About 40 local Girl Scouts and students from Sacred Heart Academy in Hempstead spent a day building bridges, touring labs and learning about careers in STEM (science, technology, engineering and math) at the third annual Girls in Engineering Day hosted by the Fred DeMatteis School of Engineering and Applied Science.
In a hands-on workshop, Saryn Goldberg, associate professor of mechanical engineering, and Edward Segal, assistant professor of civil engineering, taught the girls how to build suspension bridges with paper clips and how to measure changes in the forces in the main cable as a function of the shape of the cable and the load distribution. The ninth, 10th and 11th graders then used what they learned to design and build their own suspension bridges out of masking tape, with the goal of holding the highest load with the least amount of tape.
“While I hope that the girls take away a better understanding of the engineering concepts from the workshop, I also hope that the exercise gave the girls a sense for the design process and the importance of collaboration and communication in solving complex engineering problems,” Dr. Goldberg said.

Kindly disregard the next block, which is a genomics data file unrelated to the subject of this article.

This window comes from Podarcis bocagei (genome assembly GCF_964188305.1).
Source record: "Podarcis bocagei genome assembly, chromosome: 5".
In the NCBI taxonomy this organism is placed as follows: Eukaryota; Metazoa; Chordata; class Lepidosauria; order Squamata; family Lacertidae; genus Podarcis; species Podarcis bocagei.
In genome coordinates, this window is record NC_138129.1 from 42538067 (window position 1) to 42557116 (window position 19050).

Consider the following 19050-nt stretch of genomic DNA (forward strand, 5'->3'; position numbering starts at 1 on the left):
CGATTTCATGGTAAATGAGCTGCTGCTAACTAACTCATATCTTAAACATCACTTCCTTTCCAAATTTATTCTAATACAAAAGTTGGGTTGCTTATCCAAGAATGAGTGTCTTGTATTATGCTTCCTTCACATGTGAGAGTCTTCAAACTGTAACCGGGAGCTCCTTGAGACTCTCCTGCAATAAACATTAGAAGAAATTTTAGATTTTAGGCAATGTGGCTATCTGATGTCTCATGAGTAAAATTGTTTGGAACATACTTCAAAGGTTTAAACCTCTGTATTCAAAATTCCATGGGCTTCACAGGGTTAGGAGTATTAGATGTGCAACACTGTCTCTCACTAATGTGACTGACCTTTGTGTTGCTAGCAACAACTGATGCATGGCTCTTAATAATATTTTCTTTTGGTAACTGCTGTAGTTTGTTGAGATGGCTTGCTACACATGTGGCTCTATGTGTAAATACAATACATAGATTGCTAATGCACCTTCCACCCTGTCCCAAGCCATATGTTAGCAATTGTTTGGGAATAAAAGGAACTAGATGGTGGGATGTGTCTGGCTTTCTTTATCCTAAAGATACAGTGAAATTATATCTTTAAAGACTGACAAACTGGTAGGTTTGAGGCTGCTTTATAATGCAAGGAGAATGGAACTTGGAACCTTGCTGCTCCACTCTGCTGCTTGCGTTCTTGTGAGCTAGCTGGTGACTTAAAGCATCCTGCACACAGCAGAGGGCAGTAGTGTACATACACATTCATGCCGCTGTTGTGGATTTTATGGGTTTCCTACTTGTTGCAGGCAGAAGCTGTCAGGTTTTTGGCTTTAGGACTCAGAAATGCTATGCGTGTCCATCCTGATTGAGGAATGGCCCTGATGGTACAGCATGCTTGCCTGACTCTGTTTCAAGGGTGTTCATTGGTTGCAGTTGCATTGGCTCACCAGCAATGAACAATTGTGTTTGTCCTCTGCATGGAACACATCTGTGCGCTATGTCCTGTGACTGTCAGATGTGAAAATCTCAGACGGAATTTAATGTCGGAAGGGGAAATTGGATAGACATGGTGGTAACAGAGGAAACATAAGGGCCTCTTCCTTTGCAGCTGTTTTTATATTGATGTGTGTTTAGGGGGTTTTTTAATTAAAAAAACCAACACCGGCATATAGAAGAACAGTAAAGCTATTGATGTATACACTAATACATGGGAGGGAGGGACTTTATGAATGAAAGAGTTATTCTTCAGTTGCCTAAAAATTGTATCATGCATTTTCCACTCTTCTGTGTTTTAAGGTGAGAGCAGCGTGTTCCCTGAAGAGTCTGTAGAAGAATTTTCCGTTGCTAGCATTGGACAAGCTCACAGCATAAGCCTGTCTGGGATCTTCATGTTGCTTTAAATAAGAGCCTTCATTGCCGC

The girls were later divided into teams and, with the guidance of female students from Hofstra’s Society of Women Engineers (SWE), used what they learned to design their own bridges.
“I really didn’t know a lot about engineering before today,” said Sophia Sapodin, a ninth-grader at Half Hollows Hill High School. “And I never knew that you could build a bridge out of paperclips.”
Civil engineering major Tyler Bailey, class of 2022 was one of the Hofstra students who volunteered at the event.
“As an aspiring civil engineer and full-time student at Hofstra, I believe that hands-on experience, teamwork, problem solving, networking, and trial and error are the best way to learn,” Bailey said. “I hope that the girls benefited from all of that.”
In addition to touring DeMatteis labs, the girls attended a presentation with Shila Shah-Gavnoudias, P.E., vice president of AECOM—a global design, engineering, construction and management firm. Shah-Gavnoudias shared her experience as a civil engineer and discussed the variety of career paths and opportunities available to young women in STEM.
“If you’re interested in engineering, take the opportunity to get broad experience,” Shah-Gavnoudias said. “No job is too small, and each experience will help guide you on your career path.”
“Once you’re an engineer, you’re capable of doing anything from teaching and law to careers in computer technology or even finance,” she added.
The annual event was organized by Philip Coniglio, director of the DeMatteis Co-op Program and is designed to help get female high school students excited about opportunities in STEM fields.
—Submitted by Hofstra University